The Indian Banking Sector
Last month, Interim Finance Minister Piyush Goyal revealed plans to set up a committee of bankers headed by the Punjab National Bank (PNB) Chairman Sunil Mehta, to examine the viability of setting up of an Asset Reconstruction Company (ARC) and/or Asset Management Company (AMC) for faster resolution of the public-sector banks’ (PSBs) bad debts.
This comes at a time when, despite the government’s efforts to clean-up the PSB balance sheets, they are reporting escalating Non-Performing Assets (NPAs). In the quarter ending March 2018, the 21 state-owned banks held approximately $100bn of bad debt, up around 70% y/y and accounting for the bulk of the record $150 - $180bn of soured loans in 2017.
Also, according to the government auditors, bad loans reported by India’s five biggest state-run banks were about $6.8 billion more than the lenders had originally estimated; prompting these institutions to increase provisioning and take a profit hit during the last reporting season.
The RBI views this problem as getting worse before it gets better. In its most recent Financial Stability Report, they estimated that the Gross NPA/total loan ratio of all commercial banks could rise to 12.2% in the current fiscal year, up from 11.6% reported in March 2018. The assessment noted that 11 state-controlled banks that are under the Prompt Corrective Action (PCA) program are likely to see "a worsening of their GNPA ratio from 21% in March 2018 to 22.3% by this fiscal-end" as tighter provisioning regulations kicks in and pressure builds in the highly indebted power sector.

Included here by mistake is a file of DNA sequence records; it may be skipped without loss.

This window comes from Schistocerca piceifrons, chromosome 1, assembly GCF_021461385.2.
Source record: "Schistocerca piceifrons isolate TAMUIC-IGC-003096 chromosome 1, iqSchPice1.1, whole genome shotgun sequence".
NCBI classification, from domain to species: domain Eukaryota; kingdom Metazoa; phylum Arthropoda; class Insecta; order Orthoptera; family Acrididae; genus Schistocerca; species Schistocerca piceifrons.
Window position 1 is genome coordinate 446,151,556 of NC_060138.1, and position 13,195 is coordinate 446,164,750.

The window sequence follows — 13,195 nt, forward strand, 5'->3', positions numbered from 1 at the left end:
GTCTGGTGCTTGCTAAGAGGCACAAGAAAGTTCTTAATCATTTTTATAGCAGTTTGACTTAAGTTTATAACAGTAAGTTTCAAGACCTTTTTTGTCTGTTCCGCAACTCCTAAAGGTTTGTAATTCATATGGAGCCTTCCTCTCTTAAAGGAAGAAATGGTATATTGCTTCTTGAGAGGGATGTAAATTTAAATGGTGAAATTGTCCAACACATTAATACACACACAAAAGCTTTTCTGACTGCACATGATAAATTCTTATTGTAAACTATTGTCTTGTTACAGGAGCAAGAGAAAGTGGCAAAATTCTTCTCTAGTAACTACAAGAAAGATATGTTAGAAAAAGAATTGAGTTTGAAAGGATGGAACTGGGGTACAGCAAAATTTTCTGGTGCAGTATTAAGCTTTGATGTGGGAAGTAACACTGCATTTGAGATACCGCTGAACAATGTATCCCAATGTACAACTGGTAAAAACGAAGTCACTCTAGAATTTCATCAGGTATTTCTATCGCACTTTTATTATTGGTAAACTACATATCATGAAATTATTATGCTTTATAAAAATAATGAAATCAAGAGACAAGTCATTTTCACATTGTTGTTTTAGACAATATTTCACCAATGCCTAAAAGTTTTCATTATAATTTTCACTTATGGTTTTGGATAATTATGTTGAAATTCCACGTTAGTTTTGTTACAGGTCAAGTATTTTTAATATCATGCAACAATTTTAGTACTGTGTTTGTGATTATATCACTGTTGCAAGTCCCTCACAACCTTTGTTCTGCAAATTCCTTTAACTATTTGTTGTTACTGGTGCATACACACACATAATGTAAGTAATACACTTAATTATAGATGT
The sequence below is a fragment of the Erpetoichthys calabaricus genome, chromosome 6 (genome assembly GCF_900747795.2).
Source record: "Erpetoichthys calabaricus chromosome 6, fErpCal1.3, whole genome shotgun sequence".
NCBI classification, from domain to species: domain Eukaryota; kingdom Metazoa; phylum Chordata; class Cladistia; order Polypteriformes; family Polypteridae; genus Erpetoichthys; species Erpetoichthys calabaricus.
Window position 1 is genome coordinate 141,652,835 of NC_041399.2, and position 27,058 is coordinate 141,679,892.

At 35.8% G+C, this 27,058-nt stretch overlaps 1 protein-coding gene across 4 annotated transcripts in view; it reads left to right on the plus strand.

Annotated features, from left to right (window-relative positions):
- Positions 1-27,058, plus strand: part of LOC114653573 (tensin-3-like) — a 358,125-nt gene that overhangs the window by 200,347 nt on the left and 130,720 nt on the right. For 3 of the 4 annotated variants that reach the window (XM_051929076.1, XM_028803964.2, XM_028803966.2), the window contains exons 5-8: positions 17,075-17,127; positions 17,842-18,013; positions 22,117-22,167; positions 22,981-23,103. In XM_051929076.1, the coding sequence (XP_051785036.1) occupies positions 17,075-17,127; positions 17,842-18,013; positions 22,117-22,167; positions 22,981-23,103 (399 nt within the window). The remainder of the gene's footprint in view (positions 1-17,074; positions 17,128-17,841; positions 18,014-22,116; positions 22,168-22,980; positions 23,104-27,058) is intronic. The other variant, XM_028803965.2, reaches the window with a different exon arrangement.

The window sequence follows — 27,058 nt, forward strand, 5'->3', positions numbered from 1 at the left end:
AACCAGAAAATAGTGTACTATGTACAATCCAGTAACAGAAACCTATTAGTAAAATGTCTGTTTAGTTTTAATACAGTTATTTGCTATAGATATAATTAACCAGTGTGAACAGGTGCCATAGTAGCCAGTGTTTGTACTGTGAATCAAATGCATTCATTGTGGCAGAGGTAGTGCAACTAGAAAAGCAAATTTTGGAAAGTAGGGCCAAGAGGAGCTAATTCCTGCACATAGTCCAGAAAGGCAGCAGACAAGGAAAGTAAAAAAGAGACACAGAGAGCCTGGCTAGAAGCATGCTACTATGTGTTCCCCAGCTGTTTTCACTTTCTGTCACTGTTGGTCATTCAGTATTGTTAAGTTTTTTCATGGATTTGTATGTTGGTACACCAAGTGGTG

Despite the deteriorating outlook for asset quality, last week the government announced that it is unlikely to introduce another ARC or “bad bank”; citing a reluctance to allocate more money to the sector and satisfaction with the current workout framework.
Currently, India has 24 ARCs and a new Insolvency and Bankruptcy Code (IBC) that is already working through a large number of workouts. Unfortunately, the ARCs have a poor track record in resolving the high levels of NPAs. According to CreditSights, they only can acquire 3% of bad assets in the system, have a low recovery rate and a long review period. On average, they recover only about 26% of the value of the defaulted loan in about 4.3 years. Also, the government has already made several rounds of pledges for the state-controlled banks, with little to show for it. Last October, the Modi government announced a $32bn capital injection for the sector and $14 billion earlier this year.
At this juncture, it is unclear what else, if anything, the government is going to do for the financial sector. Currently, the Modi government seems to be betting that the capital injections coupled with the IBC process and the economic recovery may be enough for now. Some officials and people in the banking system are more optimistic seeing a peak in the NPA in the coming quarters.
One group of bankruptcy proceedings to watch over the next year is in the thermal power sector. According to a recent Bank of America-Merrill Lynch report, approximately 71 gigawatts (GW) of thermal power capacity, about a quarter of India’s, is stressed. This could imply another $38bn of bad loans for the banks. Efforts by these companies to get an exemption from the RBI on its stricter guidelines have failed.
The VFTP Model Thematic Portfolio has a position in India and in the Indian banks. We believe that the government has shown a strong resolve towards the bad loan problem in forcing stricter provisioning and setting up the IBC workout process. However, it is interesting that the government is showing more hesitation in committing capital to the sector. Most analysts believe that the Mr. Modi needs to allocate at least another $30-50bn to the sector for clean-up. This may be a thorny issue going into next year’s general election and the Prime Minister may be unwilling to commit more taxpayer money before then.